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Thursday, April 2, 2015

Jews, Their Languages, Their Diasporas, and Anti-Semitism For 3000 Years: Part 2


                  Be Sure To Read the First Installment Before This One


From roughly 1500 to 600 B.C.E. --- that initial date more or less accepted by most (not all) scholars as the start of the Jewish religion and people --- the dominant language for those 900 years --- was Hebrew, one of the original Semitic languages, only for it to decline in daily usage except among the aristocratic elite Priesthood after about 500 B.C.E.  It was Aramaic that became the dominant vernacular language spoken by most Jews in that ancient land. Aramaic itself was the closest to Hebrew in the Semitic-family of languages. What caused the change in language-usage? 

Most likely the Babylonian Exile in 597, when the Chaldeans (Babylonians) conquered Jerusalem and deported the elite Jews to their own homeland (roughly Syria and Iraq these days): elite, here, meaning at that date not just the Priesthood, but the Jewish professionals, top bureaucrats, skilled craftsmen, military leaders, and the wealthy.  Soon afterward, the poorer, less educated Jews who remained in Judah (as it was called) were overwhelmed by famine and eventually limitless despair . . . or so most historians of ancient Judaism argue, but not all of them.  In the upshot, most of them disappeared leaving only a few thousands in the Jewish homeland. 


For the most part, they were treated decently by the Babylonians (Chaldeans) while they tried to explain to themselves what had happened to cause their downfall and exile.  Their joint understanding that emerged fairly soon: the Jewish people --- who had been exiled two centuries or so earlier by Assyrians as well --- had drifted away from their covenant with Yahweh and their moral obligations to him.  So they set out to reinvigorate Judaism, insisting that the Jewish people must carefully follow Mosaic laws and cultural practices. 

Similarly, the intellectuals and priest should finish the writings in the age-old Torah (Bible) and, according to hand-me-down information, did finish it in exile.Eventually, rescue from the Babylonian exile did emerge.  In 539 B.C.E., Cyrus the Great, the Persian Emperor, sent his powerful military to conquer all of Mesopotamia in 539, after which he freed the Jews in captivity to return to their homeland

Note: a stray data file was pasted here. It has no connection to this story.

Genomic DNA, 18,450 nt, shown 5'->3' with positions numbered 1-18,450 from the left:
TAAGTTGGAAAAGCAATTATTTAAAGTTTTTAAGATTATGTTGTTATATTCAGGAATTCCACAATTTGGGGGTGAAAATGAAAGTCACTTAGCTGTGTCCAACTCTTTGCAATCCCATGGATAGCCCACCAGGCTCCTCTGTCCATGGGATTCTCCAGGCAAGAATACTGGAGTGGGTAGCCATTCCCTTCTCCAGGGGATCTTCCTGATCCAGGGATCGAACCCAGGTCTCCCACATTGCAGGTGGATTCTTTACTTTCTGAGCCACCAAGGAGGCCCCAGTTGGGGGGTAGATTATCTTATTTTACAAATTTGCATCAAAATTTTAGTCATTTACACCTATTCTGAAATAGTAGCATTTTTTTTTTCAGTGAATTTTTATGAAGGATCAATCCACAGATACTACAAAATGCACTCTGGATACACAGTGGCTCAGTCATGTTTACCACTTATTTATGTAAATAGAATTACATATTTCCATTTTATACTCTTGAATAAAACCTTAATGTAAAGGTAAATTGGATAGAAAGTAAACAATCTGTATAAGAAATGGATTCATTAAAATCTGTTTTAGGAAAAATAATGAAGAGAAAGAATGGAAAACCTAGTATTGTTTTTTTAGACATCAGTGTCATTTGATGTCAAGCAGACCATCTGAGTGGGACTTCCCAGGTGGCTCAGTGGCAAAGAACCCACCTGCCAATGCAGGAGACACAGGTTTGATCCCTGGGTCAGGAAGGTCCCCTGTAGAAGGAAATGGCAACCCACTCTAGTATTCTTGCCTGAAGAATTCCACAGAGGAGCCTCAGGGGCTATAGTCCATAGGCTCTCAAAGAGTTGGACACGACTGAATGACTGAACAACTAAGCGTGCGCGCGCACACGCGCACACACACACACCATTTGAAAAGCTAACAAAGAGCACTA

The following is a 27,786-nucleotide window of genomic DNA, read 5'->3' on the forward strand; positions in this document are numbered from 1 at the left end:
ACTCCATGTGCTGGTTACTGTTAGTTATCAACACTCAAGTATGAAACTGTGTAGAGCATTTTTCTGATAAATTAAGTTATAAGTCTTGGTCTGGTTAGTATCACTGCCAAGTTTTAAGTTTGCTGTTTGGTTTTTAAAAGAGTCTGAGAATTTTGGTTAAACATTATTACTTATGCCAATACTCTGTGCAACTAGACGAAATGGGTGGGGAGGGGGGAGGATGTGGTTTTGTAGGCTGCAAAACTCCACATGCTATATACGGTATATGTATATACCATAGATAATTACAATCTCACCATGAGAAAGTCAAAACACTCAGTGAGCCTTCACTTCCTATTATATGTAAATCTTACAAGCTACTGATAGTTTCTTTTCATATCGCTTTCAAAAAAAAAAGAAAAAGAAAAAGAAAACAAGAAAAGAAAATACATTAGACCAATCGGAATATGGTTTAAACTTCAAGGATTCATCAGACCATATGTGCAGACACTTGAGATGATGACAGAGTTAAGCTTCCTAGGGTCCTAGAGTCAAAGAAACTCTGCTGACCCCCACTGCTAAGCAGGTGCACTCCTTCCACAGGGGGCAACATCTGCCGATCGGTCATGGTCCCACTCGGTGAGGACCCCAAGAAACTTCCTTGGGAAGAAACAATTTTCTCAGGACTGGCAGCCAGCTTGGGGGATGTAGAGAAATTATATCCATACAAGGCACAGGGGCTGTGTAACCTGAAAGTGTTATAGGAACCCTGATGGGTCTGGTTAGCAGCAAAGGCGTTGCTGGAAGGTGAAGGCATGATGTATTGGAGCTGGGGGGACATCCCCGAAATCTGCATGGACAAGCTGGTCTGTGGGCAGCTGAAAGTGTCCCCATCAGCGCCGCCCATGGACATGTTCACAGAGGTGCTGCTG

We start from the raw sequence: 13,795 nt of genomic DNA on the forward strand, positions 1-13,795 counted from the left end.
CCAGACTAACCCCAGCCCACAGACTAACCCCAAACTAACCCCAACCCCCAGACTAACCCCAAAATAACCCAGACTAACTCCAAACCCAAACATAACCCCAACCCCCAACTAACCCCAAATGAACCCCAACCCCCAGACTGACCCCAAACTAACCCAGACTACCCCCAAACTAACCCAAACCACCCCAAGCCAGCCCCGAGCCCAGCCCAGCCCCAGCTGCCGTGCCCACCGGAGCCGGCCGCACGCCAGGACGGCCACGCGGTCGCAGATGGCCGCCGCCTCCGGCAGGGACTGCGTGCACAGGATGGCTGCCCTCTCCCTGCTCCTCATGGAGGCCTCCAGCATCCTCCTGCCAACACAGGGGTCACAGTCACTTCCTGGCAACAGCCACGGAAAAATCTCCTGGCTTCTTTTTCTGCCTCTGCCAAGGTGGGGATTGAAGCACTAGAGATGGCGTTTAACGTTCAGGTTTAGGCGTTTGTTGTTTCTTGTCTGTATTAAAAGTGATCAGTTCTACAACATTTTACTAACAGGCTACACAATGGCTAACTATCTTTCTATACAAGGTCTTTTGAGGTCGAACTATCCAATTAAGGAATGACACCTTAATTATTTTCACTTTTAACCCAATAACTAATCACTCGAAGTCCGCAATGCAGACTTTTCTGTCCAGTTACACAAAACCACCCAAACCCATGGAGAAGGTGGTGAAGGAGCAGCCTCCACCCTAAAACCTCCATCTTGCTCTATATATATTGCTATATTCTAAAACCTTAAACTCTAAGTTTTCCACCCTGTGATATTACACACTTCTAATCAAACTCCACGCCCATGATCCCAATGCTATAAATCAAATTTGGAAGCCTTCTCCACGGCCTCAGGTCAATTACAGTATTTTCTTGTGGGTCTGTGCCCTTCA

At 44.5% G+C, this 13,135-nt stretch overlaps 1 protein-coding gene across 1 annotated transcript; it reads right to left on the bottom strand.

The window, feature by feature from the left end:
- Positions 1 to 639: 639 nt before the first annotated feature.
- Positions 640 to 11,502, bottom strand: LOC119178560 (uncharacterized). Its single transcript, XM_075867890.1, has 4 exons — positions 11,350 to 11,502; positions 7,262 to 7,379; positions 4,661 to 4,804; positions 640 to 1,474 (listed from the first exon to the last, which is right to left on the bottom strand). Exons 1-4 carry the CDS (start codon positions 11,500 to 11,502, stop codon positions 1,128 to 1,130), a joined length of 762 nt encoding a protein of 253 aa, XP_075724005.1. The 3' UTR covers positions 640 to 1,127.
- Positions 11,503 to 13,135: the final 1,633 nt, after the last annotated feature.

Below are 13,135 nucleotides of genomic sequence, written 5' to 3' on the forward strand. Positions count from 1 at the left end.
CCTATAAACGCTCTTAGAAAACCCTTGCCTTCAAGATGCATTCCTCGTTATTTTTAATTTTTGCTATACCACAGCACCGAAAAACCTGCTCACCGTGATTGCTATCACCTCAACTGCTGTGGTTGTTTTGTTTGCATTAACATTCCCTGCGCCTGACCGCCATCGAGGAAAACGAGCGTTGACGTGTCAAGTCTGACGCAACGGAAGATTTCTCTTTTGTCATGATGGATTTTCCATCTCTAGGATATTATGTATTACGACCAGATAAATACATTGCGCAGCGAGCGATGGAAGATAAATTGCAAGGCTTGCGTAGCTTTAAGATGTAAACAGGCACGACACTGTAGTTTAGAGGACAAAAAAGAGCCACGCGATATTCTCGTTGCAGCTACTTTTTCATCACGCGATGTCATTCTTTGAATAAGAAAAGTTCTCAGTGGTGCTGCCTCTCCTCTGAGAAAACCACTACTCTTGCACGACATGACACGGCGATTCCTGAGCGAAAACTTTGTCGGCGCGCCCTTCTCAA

Cyrus the Great, who freed the Jews in Babylonian captivity, was followed by other Emperors of the mighty Persian Empire, with its conquests of most of the Saudi Peninsula and Egypt.  It was in Greece that the Persians they failed to expand their empire.  For nearly a half-century, the Greeks and Persians fought off-and-on warfare (492-449 B.C.E.), and not once did the Persians prevail. Eventually, most of the Persian Empire was conquered by Alexander and his Greek military.  That was in the late 4th century B.C.E. 

The Greek empire extended from Greece and Egypt into India in Alexander's reign.  After he died (356 born-322 B.C.E. dead), the empire splintered into three parts, each ruled by Greek generals.  Essentially, it became a large geographical area of diverse city-states, based on the Greek model, with one exception: the Seleucid Empire, established in Syria and the rest of the Levant by one of Alexander's commanders.  Based in what is now Syria, the new Greek empire  extended its powers and Hellenizing influences northward and southward into Egypt and eventually across Persia and into India.  It also controlled Judea. 

It was there that the Maccabean family began the Jewish rebellion against the Seleucid's empire's efforts to force the Jews to follow Greek law and worship Greek gods.  That was in the 160's B.C.E.  Eventually the Jews regained control of their area and began to conquer surrounding pagan areas.  


What did remain of Greek influence all over the Mediterranean region and the Middle East was the Greek language and culture: architecture, art, science, philosophy, and athletics.